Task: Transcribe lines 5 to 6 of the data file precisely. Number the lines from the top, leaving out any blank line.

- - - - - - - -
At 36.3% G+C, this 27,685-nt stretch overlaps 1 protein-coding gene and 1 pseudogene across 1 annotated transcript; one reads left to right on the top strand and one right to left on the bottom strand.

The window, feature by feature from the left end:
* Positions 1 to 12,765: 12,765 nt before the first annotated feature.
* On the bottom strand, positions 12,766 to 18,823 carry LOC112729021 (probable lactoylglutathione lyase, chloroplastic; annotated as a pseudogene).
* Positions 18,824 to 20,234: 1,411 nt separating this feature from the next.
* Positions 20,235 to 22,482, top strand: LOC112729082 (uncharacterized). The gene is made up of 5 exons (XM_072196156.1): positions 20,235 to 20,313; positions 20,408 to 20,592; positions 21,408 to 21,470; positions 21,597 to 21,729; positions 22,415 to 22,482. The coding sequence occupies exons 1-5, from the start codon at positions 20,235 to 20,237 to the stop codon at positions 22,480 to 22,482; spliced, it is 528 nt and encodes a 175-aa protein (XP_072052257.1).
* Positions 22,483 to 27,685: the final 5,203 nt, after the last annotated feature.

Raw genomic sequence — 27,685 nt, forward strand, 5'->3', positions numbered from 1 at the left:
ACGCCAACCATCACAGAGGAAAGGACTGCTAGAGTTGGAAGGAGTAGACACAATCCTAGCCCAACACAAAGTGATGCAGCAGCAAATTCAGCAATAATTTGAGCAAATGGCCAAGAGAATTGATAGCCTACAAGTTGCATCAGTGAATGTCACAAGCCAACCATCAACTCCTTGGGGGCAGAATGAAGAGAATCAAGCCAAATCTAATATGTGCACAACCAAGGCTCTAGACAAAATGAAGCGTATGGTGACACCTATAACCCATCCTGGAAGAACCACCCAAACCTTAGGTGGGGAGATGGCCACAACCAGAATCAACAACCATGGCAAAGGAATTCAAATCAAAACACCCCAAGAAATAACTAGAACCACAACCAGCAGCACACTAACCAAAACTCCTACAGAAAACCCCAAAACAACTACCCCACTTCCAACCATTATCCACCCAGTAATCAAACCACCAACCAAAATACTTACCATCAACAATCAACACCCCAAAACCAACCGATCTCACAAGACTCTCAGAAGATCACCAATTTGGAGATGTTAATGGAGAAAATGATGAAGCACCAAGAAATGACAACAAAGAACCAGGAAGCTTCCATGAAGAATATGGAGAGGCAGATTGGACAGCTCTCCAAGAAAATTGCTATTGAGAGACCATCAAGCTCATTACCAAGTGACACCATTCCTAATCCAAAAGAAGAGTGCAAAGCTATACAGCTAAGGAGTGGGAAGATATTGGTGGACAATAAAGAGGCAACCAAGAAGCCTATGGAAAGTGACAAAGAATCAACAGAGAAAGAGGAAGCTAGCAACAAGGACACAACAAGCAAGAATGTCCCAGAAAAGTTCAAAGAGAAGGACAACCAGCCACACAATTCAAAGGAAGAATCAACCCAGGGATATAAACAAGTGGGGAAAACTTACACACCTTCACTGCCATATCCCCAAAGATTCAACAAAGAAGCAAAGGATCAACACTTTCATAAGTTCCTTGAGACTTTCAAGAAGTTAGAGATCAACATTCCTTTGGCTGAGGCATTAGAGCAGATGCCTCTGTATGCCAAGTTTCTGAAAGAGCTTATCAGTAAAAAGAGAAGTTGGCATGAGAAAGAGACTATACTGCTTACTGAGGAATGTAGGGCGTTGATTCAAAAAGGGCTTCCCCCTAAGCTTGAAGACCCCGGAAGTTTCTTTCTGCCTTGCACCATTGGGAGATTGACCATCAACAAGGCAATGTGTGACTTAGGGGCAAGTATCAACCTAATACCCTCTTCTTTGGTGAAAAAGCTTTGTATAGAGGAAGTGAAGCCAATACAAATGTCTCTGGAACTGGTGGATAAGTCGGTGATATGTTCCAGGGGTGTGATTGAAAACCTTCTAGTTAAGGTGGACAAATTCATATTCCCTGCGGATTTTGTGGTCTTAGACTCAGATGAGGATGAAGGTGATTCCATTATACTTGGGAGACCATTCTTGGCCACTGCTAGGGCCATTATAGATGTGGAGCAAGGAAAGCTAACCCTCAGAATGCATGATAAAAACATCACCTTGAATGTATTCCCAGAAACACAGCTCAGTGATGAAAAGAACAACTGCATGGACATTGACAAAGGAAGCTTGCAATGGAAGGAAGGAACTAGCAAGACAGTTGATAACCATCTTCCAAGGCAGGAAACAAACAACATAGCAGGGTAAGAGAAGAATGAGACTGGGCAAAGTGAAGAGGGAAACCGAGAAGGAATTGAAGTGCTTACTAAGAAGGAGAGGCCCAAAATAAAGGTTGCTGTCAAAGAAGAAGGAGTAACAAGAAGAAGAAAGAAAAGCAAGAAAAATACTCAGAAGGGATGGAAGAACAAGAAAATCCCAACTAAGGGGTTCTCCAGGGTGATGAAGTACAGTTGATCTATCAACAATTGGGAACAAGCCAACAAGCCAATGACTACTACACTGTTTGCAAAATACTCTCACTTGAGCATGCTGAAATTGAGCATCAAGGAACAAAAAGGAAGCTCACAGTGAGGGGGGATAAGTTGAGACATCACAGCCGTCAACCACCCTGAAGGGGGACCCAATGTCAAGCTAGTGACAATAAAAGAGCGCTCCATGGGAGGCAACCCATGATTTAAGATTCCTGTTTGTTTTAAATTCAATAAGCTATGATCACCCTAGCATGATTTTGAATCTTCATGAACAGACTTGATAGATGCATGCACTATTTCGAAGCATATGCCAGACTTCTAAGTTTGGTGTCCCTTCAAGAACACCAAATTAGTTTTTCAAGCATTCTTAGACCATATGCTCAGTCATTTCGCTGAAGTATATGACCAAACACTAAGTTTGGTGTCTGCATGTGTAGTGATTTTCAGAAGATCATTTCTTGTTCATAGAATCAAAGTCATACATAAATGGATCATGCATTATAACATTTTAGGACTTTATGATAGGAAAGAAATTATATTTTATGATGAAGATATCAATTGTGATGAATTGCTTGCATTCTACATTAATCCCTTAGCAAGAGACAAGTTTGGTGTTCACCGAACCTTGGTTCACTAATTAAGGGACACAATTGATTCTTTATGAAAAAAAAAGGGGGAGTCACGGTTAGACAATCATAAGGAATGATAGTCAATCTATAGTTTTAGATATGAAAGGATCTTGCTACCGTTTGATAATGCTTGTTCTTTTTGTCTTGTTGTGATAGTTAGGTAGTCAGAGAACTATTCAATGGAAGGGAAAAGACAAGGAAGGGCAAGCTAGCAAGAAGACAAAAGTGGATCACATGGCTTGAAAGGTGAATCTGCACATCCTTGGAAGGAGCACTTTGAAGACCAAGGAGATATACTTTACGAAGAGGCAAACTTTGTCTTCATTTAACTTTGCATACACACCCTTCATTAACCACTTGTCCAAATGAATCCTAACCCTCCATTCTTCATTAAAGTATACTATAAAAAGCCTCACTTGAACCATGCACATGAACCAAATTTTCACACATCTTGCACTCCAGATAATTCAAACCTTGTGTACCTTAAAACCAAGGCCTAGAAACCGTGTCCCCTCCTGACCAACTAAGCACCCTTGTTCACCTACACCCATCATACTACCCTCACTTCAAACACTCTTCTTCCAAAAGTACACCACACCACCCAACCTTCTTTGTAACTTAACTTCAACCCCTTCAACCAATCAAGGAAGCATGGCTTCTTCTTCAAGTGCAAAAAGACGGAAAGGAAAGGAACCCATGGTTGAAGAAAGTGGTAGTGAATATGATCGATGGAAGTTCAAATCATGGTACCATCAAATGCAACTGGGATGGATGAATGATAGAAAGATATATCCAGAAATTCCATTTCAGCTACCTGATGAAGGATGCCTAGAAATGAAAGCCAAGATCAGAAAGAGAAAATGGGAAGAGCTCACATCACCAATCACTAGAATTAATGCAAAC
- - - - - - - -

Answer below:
* Positions 18,824 to 20,234: 1,411 nt separating this feature from the next.
* Positions 20,235 to 22,482, top strand: LOC112729082 (uncharacterized). The gene is made up of 5 exons (XM_072196156.1): positions 20,235 to 20,313; positions 20,408 to 20,592; positions 21,408 to 21,470; positions 21,597 to 21,729; positions 22,415 to 22,482. The coding sequence occupies exons 1-5, from the start codon at positions 20,235 to 20,237 to the stop codon at positions 22,480 to 22,482; spliced, it is 528 nt and encodes a 175-aa protein (XP_072052257.1).